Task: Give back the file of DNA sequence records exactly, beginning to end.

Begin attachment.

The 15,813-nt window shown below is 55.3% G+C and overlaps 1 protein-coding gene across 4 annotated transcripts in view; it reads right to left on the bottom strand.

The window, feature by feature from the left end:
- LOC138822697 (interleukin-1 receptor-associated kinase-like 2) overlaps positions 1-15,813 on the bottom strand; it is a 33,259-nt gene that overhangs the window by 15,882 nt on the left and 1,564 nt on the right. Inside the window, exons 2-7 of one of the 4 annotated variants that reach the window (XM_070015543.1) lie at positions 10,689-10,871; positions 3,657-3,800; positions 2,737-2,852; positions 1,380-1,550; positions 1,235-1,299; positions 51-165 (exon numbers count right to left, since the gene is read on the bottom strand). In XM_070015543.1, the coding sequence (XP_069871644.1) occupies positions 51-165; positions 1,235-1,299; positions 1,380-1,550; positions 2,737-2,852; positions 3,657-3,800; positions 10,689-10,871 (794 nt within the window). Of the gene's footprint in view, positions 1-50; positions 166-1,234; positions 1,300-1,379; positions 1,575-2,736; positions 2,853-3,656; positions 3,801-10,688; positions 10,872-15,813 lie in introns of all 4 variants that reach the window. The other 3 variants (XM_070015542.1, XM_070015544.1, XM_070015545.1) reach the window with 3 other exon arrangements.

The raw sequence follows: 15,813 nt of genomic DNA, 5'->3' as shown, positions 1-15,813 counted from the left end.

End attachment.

The 15,813-nt window shown below is 55.3% G+C and overlaps 1 protein-coding gene across 4 annotated transcripts in view; it reads right to left on the bottom strand.

The window, feature by feature from the left end:
- LOC138822697 (interleukin-1 receptor-associated kinase-like 2) overlaps positions 1-15,813 on the bottom strand; it is a 33,259-nt gene that overhangs the window by 15,882 nt on the left and 1,564 nt on the right. Inside the window, exons 2-7 of one of the 4 annotated variants that reach the window (XM_070015543.1) lie at positions 10,689-10,871; positions 3,657-3,800; positions 2,737-2,852; positions 1,380-1,550; positions 1,235-1,299; positions 51-165 (exon numbers count right to left, since the gene is read on the bottom strand). In XM_070015543.1, the coding sequence (XP_069871644.1) occupies positions 51-165; positions 1,235-1,299; positions 1,380-1,550; positions 2,737-2,852; positions 3,657-3,800; positions 10,689-10,871 (794 nt within the window). Of the gene's footprint in view, positions 1-50; positions 166-1,234; positions 1,300-1,379; positions 1,575-2,736; positions 2,853-3,656; positions 3,801-10,688; positions 10,872-15,813 lie in introns of all 4 variants that reach the window. The other 3 variants (XM_070015542.1, XM_070015544.1, XM_070015545.1) reach the window with 3 other exon arrangements.

The raw sequence follows: 15,813 nt of genomic DNA, 5'->3' as shown, positions 1-15,813 counted from the left end.